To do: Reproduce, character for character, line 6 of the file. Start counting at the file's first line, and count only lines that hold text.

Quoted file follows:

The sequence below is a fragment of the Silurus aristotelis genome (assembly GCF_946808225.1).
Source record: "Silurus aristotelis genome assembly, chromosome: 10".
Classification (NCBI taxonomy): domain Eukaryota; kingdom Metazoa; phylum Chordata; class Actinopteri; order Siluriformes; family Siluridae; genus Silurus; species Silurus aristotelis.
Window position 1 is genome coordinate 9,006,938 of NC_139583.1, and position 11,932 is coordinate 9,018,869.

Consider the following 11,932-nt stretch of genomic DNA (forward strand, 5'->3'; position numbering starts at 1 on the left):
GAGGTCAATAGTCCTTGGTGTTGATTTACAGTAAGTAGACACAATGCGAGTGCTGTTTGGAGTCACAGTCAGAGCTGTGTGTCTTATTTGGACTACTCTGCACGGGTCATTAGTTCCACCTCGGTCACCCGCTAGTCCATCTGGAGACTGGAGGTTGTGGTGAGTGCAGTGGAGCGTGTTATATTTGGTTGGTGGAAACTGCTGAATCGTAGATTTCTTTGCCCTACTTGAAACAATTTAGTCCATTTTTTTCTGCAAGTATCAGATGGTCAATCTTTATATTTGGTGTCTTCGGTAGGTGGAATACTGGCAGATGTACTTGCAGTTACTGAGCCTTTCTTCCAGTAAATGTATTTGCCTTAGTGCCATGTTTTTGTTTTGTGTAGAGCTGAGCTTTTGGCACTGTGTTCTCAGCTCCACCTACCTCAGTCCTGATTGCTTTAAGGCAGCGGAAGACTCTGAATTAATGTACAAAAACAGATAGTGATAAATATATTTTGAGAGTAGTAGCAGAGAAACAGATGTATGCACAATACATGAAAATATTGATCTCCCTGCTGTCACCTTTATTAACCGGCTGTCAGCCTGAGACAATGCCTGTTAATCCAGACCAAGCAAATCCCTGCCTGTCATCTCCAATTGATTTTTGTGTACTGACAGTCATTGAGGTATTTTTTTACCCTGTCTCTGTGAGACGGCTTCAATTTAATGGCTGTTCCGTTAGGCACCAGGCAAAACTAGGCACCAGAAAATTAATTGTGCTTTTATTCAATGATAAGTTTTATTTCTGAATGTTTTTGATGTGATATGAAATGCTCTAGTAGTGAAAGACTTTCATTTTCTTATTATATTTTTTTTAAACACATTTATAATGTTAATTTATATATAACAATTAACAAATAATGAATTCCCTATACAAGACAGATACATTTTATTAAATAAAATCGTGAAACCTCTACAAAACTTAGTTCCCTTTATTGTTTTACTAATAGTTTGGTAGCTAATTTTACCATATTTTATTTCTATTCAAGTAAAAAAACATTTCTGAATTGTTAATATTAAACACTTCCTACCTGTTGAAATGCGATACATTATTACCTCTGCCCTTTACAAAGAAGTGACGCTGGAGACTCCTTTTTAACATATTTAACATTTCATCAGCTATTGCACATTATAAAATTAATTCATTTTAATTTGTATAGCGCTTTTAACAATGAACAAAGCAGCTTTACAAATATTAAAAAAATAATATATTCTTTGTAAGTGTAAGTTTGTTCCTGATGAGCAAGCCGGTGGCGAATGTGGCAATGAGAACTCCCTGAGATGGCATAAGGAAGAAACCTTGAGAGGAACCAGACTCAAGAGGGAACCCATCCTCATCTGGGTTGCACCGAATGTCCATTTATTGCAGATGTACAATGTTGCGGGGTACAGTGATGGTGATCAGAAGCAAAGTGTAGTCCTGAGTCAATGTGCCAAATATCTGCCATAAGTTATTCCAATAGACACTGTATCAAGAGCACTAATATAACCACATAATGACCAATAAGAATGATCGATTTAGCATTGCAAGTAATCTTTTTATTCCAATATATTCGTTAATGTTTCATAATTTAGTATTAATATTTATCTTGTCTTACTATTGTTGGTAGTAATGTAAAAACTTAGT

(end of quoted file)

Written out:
GAGGTCAATAGTCCTTGGTGTTGATTTACAGTAAGTAGACACAATGCGAGTGCTGTTTGGAGTCACAGTCAGAGCTGTGTGTCTTATTTGGACTACTCTGCACGGGTCATTAGTTCCACCTCGGTCACCCGCTAGTCCATCTGGAGACTGGAGGTTGTGGTGAGTGCAGTGGAGCGTGTTATATTTGGTTGGTGGAAACTGCTGAATCGTAGATTTCTTTGCCCTACTTGAAACAATTTAGTCCATTTTTTTCTGCAAGTATCAGATGGTCAATCTTTATATTTGGTGTCTTCGGTAGGTGGAATACTGGCAGATGTACTTGCAGTTACTGAGCCTTTCTTCCAGTAAATGTATTTGCCTTAGTGCCATGTTTTTGTTTTGTGTAGAGCTGAGCTTTTGGCACTGTGTTCTCAGCTCCACCTACCTCAGTCCTGATTGCTTTAAGGCAGCGGAAGACTCTGAATTAATGTACAAAAACAGATAGTGATAAATATATTTTGAGAGTAGTAGCAGAGAAACAGATGTATGCACAATACATGAAAATATTGATCTCCCTGCTGTCACCTTTATTAACCGGCTGTCAGCCTGAGACAATGCCTGTTAATCCAGACCAAGCAAATCCCTGCCTGTCATCTCCAATTGATTTTTGTGTACTGACAGTCATTGAGGTATTTTTTTACCCTGTCTCTGTGAGACGGCTTCAATTTAATGGCTGTTCCGTTAGGCACCAGGCAAAACTAGGCACCAGAAAATTAATTGTGCTTTTATTCAATGATAAGTTTTATTTCTGAATGTTTTTGATGTGATATGAAATGCTCTAGTAGTGAAAGACTTTCATTTTCTTATTATATTTTTTTTAAACACATTTATAATGTTAATTTATATATAACAATTAACAAATAATGAATTCCCTATACAAGACAGATACATTTTATTAAATAAAATCGTGAAACCTCTACAAAACTTAGTTCCCTTTATTGTTTTACTAATAGTTTGGTAGCTAATTTTACCATATTTTATTTCTATTCAAGTAAAAAAACATTTCTGAATTGTTAATATTAAACACTTCCTACCTGTTGAAATGCGATACATTATTACCTCTGCCCTTTACAAAGAAGTGACGCTGGAGACTCCTTTTTAACATATTTAACATTTCATCAGCTATTGCACATTATAAAATTAATTCATTTTAATTTGTATAGCGCTTTTAACAATGAACAAAGCAGCTTTACAAATATTAAAAAAATAATATATTCTTTGTAAGTGTAAGTTTGTTCCTGATGAGCAAGCCGGTGGCGAATGTGGCAATGAGAACTCCCTGAGATGGCATAAGGAAGAAACCTTGAGAGGAACCAGACTCAAGAGGGAACCCATCCTCATCTGGGTTGCACCGAATGTCCATTTATTGCAGATGTACAATGTTGCGGGGTACAGTGATGGTGATCAGAAGCAAAGTGTAGTCCTGAGTCAATGTGCCAAATATCTGCCATAAGTTATTCCAATAGACACTGTATCAAGAGCACTAATATAACCACATAATGACCAATAAGAATGATCGATTTAGCATTGCAAGTAATCTTTTTATTCCAATATATTCGTTAATGTTTCATAATTTAGTATTAATATTTATCTTGTCTTACTATTGTTGGTAGTAATGTAAAAACTTAGT